Mission school budget calls for staffing level reductions

Special meeting of trustees June 26 at Fraserview school, 6:30 p.m., to give budget third reading

Mission school budget calls for staffing level reductions

A number of staff reductions and cost-cutting measures were unveiled at Tuesday night’s school board meeting where the proposed 2012-13 budget was out for the public to view.

The $61-million budget was given the first two readings, while voting on the third will happen at a special meeting of the board June 26.

But the vote was not unanimous.

Trustees Randy Cairns and Carol Hamilton voted against the budget, while Edie Heinrichs, Jim Taylor and Shelly Carter were in favour.

Cairns said the staffing reductions worried him, due to potential complications with contracts and “legalities,” and that the level of administrative staff being let go (see story page three) “leaves us too thin at the administration level” to carry out the work. He also said the goodwill established over the years with working groups will be undone and that student achievement will be negatively affected.

Board vice-chair Taylor was blunt in his assessment of the district’s financial position:

“We’re in bad financial shape. We have big problems and there are no good cuts,” he said. “Our belief is that we can spread the administrative work around the district.”

He added that it was time the board looked at how to more fiscally responsibly carry out services for students.

Hamilton lodged her negative vote after stating that while she recognized the financial problems the school district faces, she didn’t “feel that the approach was balanced.”

She said “people would feel better if they knew the transition plan.”

One of the main cries from the public Tuesday evening was the loss of two elementary school counsellors, which some residents said put their children at risk.

But at the budget presentation, board chair Heinrichs said a 0.6 full-time equivalent (FTE) counsellor will be in place by September.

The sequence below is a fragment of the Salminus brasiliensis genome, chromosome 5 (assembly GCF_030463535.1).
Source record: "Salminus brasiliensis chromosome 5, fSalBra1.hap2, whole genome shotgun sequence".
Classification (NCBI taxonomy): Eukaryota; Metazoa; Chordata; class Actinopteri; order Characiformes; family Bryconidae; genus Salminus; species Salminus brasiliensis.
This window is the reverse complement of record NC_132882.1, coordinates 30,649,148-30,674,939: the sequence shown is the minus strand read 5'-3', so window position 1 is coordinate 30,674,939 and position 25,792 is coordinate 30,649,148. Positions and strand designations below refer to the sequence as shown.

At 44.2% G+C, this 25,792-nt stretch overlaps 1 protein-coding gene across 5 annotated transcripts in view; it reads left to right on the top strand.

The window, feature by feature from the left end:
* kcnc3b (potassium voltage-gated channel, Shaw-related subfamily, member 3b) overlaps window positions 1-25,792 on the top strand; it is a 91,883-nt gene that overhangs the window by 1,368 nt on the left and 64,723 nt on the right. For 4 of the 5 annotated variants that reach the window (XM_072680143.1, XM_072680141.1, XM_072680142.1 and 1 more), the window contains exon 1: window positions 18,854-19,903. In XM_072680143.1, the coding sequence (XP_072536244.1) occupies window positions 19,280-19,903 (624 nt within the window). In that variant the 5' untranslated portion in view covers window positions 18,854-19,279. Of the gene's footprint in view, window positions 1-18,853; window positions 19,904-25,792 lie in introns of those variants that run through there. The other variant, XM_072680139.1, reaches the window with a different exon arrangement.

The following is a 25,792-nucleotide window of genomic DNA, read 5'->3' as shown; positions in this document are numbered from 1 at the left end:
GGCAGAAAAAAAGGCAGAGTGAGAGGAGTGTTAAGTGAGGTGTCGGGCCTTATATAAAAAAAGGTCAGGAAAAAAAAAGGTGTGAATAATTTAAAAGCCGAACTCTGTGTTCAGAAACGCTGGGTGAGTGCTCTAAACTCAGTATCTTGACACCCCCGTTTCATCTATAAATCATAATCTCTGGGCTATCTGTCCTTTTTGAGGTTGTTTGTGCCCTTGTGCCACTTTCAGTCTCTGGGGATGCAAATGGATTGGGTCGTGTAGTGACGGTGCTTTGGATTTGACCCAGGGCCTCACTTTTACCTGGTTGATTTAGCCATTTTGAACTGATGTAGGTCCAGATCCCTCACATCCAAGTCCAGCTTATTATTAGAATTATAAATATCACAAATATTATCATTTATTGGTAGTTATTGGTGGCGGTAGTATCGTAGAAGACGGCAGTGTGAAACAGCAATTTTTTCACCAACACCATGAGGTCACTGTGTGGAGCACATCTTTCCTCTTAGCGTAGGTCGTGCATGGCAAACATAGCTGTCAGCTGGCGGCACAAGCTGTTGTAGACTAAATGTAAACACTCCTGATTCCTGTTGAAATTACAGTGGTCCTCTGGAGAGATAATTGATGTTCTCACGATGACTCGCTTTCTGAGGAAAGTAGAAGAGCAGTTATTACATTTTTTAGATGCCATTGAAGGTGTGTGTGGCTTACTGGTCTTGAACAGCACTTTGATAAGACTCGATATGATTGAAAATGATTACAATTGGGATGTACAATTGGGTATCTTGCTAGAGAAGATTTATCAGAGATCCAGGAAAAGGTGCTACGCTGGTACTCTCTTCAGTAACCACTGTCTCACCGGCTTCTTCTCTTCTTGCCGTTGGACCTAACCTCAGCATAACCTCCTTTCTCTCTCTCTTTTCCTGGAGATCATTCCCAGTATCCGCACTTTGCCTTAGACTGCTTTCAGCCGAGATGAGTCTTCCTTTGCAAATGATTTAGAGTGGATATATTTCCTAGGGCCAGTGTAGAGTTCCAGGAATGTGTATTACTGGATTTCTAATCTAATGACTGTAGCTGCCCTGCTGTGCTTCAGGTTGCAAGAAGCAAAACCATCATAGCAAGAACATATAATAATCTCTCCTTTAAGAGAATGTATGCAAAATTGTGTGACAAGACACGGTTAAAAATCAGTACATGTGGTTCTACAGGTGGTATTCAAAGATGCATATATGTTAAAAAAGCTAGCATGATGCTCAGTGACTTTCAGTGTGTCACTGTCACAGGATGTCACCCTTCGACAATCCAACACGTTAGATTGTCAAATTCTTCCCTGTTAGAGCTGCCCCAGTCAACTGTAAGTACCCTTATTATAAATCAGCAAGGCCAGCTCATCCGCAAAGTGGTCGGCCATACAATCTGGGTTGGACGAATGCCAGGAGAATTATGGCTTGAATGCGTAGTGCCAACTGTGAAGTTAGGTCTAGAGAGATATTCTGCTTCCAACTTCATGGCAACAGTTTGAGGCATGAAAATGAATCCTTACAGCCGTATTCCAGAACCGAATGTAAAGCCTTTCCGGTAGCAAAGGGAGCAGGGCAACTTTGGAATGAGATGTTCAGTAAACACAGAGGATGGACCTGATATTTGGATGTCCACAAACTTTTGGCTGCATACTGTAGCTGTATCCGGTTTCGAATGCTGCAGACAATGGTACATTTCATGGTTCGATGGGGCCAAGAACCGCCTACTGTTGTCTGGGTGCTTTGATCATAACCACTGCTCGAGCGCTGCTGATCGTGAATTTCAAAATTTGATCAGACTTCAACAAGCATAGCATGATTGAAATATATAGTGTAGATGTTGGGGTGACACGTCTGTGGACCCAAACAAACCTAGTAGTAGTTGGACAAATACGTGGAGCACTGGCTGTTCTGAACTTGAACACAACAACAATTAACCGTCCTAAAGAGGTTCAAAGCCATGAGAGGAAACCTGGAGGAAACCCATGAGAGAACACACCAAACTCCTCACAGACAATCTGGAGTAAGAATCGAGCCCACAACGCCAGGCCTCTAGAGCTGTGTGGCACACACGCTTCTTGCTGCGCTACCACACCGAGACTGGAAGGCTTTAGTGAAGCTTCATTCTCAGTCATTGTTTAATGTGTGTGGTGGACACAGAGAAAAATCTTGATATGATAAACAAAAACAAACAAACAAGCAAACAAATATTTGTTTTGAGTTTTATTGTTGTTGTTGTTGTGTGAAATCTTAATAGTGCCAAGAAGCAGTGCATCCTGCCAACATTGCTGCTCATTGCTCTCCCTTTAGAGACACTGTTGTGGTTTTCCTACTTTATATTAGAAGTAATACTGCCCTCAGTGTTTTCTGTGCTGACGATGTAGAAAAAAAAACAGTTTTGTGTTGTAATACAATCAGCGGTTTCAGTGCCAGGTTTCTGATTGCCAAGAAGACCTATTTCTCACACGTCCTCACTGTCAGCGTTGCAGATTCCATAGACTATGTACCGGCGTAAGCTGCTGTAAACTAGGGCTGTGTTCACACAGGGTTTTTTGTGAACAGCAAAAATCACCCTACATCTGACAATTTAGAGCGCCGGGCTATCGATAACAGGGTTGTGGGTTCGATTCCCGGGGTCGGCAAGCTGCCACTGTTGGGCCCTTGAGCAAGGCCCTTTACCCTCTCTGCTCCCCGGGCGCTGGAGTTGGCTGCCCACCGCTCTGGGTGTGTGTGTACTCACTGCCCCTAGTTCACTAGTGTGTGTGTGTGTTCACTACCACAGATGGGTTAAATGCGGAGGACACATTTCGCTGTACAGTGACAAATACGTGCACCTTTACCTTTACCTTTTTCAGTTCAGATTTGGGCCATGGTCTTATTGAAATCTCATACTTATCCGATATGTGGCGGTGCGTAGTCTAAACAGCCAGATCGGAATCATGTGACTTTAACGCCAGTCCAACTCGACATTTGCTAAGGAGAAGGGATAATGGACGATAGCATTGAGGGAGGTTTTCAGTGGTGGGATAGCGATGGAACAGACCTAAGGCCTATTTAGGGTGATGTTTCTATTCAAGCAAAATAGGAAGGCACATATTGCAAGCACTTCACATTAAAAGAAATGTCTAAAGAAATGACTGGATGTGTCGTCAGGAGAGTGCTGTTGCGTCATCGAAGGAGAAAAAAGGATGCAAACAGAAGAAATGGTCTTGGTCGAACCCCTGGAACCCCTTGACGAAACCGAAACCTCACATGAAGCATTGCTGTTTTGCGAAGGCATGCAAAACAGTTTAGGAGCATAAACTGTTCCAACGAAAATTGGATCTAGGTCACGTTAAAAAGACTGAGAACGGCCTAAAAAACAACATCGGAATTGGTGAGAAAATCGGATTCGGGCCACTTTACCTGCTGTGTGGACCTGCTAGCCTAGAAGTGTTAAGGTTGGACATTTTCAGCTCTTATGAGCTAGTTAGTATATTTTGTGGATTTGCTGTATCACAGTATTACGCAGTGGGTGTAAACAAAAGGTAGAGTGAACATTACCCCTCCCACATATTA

“We’re not planning on leaving a hole there,” she said, and promised that staff has begun working on how children’s needs will be met, and that a plan will be created during the summer months.

We want to create “better services, and affordable services,” Heinrichs added. “If we don’t make changes, we’ll be left with the same [problems].”

The proposed 2012-13 budget calls for a number of reductions including nearly $700,000 in exempt staff wages, $45,000 from the communications budget, $575,000 from teaching staff — due to enrolment decline — and a drop of $177,000 for education assistants, among others, to arrive at $1.9 million in cuts.

The district is also faced with $898,750 less in revenue due to a reduction in operating grants and other items, and had to find funds to cover about $456,000 in known expenditure changes. These included increases in employee benefits, vacation pay, WorkSafe and MSP increases and more.

The district derives 97.3 per cent of its revenue from the Ministry of Education, and 89.9 per cent of the budget goes towards salaries and benefits.


Going forward

The school district, as per provincial government request, must now submit three-year budget proposals, and some of the 2013-14 and 2014-15 initial ideas on cost savings were shown Tuesday.

A balanced budget is required by law to be presented by school boards, and shortfalls are expected in the next three years: 2012-13, $1.2 million; 2013-14, $2.2 million; 2014-15, $3 million.

To compensate in 2013-14, some proposed measures include engaging in a school closure process ($400,000 savings), decrease student transportation costs ($258,000) and move to a two-week spring break ($100,000 savings), plus more.

In 2014-15, a further enrolment decline is still predicted, and possible teaching staff reductions would save $281,000, removing a lab assistant ($40,000 savings) and potentially consolidating the French Immersion program to recoup $92,000.


Next meeting

The board of trustees special meeting to carry out the third reading of the budget bylaw happens June 26 at 6:30 p.m. at Fraserview school library. If the public wishes to comment on the budget before that time, they can contact their individual school PACs, send e-mails or phone calls to individual trustees, or drop off letters to the school district administration office on Fourth Avenue.

You can also send an e-mail to schoolbudget@mpsd.ca.

Just Posted